Lake Tahoe resort city faces critical hours as the Caldor Fire closes in, threatening 34,000 structures
(CNN) — The Caldor Fire, which has forced the evacuation of thousands of people from a popular California tourist town, is now threatening more than 34,000 structures after already destroying hundreds of homes, officials said.
The city of South Lake Tahoe, normally bustling with vacationers, was a gray ghost town Tuesday, with empty parking lots, closed roads and shuttered businesses as the fire’s thick smoke hovered over the area.
“Tonight and tomorrow (Wednesday) are critical days,” South Lake Tahoe spokesperson Lindsey Baker told CNN.
More than 53,000 people have been placed under evacuation orders, a spokesperson for the California Governor’s Office of Emergency Services told CNN, as the massive blaze marches closer to the Lake Tahoe Basin.
“We’re just right now trying to see what happens with the structures and businesses in our community and our homes,” South Lake Tahoe Mayor Tamara Wallace told CNN.
The fire, which was only 18% contained late Tuesday according to Cal Fire, has burned more than 199,000 acres. And it is expanding at a fierce pace.
“There was a huge amount of granite between the fire and us and I woke up on Sunday and it had, it had jumped that granite and now it is in the Lake Tahoe basin and homes are threatened and our community is threatened and I never thought that was possible.” Wallace said.
Some 20,000 South Lake Tahoe residents evacuated Monday, said Wallace, praising the efforts.
“There was a lot of traffic, but we were able to evacuate our city in just five hours, which is good,” she said. “We do have a very important holiday weekend. But we have good summers so Labor Day is sort of the last hurrah and, honestly, people’s lives are more important than worrying about tourism.”
In neighboring Nevada, Gov. Steve Sisolak declared a state of emergency Monday in anticipation of flames crossing state lines in the coming days. California Gov. Gavin Newsom also declared a state of emergency for the counties surrounding Lake Tahoe.
The upcoming days could present more risks as a red flag warning remains in effect for the Northern Sierra Nevada area until Wednesday night. The warning is issued when an area is expected to experience hazardous fire weather that could increase activity.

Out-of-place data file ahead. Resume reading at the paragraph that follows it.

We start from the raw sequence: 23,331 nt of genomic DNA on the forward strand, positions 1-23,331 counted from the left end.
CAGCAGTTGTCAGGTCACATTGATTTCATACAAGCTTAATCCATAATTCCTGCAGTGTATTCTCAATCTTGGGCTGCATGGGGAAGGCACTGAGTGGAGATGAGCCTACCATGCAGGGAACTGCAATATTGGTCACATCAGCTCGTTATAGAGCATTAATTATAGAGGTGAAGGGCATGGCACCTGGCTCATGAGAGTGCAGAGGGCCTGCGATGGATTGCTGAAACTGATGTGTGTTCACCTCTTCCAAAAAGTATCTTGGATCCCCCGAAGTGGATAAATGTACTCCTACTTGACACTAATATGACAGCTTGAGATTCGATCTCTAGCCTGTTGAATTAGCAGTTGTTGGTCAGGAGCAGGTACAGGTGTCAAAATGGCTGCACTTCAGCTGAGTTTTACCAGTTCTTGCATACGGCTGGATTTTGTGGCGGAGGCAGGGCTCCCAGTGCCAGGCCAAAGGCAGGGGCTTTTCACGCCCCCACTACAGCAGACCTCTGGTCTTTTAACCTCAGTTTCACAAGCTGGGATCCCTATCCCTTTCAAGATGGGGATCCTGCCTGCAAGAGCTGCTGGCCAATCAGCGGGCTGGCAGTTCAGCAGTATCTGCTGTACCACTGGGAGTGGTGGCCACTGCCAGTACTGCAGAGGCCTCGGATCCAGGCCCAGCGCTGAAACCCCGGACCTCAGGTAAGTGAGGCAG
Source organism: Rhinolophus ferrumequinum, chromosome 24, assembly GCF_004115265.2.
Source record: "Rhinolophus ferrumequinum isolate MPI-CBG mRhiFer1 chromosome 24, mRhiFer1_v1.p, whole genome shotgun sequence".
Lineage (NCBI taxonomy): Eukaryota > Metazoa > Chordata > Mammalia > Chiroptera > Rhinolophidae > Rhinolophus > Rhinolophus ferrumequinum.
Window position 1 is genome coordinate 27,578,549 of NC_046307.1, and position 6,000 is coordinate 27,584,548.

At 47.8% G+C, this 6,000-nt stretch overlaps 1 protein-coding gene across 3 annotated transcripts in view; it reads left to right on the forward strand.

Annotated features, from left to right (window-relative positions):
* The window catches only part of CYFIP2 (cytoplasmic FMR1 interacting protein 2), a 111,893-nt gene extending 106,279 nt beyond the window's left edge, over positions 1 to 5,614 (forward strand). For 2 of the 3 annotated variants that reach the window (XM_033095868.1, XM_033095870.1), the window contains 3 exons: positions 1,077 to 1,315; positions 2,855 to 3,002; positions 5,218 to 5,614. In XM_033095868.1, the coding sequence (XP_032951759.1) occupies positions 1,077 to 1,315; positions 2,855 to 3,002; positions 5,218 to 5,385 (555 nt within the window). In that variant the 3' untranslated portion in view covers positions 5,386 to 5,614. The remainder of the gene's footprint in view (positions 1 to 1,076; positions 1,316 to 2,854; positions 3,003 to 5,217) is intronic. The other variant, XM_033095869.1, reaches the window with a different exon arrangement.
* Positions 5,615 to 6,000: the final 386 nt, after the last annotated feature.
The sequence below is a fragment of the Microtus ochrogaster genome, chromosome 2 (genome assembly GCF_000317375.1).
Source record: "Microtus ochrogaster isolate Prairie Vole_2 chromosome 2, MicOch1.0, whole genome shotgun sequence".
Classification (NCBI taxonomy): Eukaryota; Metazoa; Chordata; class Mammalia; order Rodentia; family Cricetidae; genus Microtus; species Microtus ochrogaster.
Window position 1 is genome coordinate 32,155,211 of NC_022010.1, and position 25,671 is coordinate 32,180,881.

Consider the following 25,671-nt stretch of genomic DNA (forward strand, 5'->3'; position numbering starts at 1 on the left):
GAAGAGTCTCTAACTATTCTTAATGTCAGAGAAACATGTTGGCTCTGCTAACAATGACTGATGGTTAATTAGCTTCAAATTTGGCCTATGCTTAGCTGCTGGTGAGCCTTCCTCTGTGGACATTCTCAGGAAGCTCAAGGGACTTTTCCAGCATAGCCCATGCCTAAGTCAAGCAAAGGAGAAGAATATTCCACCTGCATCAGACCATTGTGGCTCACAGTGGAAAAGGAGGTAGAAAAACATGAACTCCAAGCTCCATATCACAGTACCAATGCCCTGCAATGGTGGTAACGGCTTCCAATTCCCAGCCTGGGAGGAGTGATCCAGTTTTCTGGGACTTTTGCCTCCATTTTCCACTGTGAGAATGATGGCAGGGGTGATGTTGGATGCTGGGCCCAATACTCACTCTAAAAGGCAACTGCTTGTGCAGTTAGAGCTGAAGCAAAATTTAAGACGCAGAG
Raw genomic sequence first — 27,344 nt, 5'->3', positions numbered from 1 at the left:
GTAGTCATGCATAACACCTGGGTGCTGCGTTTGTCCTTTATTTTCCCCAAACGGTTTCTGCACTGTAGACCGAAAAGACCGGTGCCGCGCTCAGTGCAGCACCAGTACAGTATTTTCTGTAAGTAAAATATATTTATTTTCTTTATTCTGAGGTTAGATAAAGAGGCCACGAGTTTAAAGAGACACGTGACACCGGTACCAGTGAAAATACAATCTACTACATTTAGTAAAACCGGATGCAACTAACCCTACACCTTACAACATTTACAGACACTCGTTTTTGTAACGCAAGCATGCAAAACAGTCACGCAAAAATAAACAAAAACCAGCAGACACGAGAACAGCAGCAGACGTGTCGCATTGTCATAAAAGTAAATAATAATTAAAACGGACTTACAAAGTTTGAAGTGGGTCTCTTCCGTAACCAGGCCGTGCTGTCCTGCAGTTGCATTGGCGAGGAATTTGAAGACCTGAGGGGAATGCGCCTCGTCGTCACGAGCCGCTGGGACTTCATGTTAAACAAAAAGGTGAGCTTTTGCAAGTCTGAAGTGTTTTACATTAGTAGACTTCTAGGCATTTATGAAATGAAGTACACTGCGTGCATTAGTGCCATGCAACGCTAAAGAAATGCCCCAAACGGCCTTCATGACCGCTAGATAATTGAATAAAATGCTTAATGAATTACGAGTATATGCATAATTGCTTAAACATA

The area could see gusty winds join forces with extremely dry fuels and low humidity to result in critical fire weather conditions, the National Weather Service said.
“New or existing wildfires will have the potential for rapid spread and growth under these conditions,” the service said.
Caldor, which ignited on August 14, has already destroyed 491 homes and 12 businesses as of Tuesday night, according to Cal Fire.
Nearly 40 structures are damaged and five injuries are reported, officials said.
The fire is being fueled by dangerously dry conditions as California suffers through an extreme drought, driven by climate change.
Parts of the Caldor Fire saw dramatic increases in activity early Tuesday morning due to strong winds and low humidity, Cal Fire said.
“The fire continues to back down towards Hwy 50 in multiple locations and continues to threaten control lines [in some areas],” the fire agency noted.
The fire is now California’s 17th largest wildfire on record.
13 active fires in California
There are 13 large fires active in California and two more burning in Nevada, according to the National Interagency Fire Center.
California’s wildfire season been devastating this year, which saw 1.76 million acres up in flames from 6,913 fires for far, Cal Fire said.
US Forest Service moved to temporarily shutter all national forests in California as resources are stretched this and no relief from the fire-fueling conditions is in sight. Those closures will remain until at least September 17, the US Forest Service Pacific Southwest Region said Monday.
California’s largest active blaze — the Dixie Fire — has charred 819,956 acres across five Northern California counties over the past 47 days. It was 48% contained Tuesday evening.
Correction: An earlier version of this story misstated the number of those under evacuation orders. It is more than 53,000 people.
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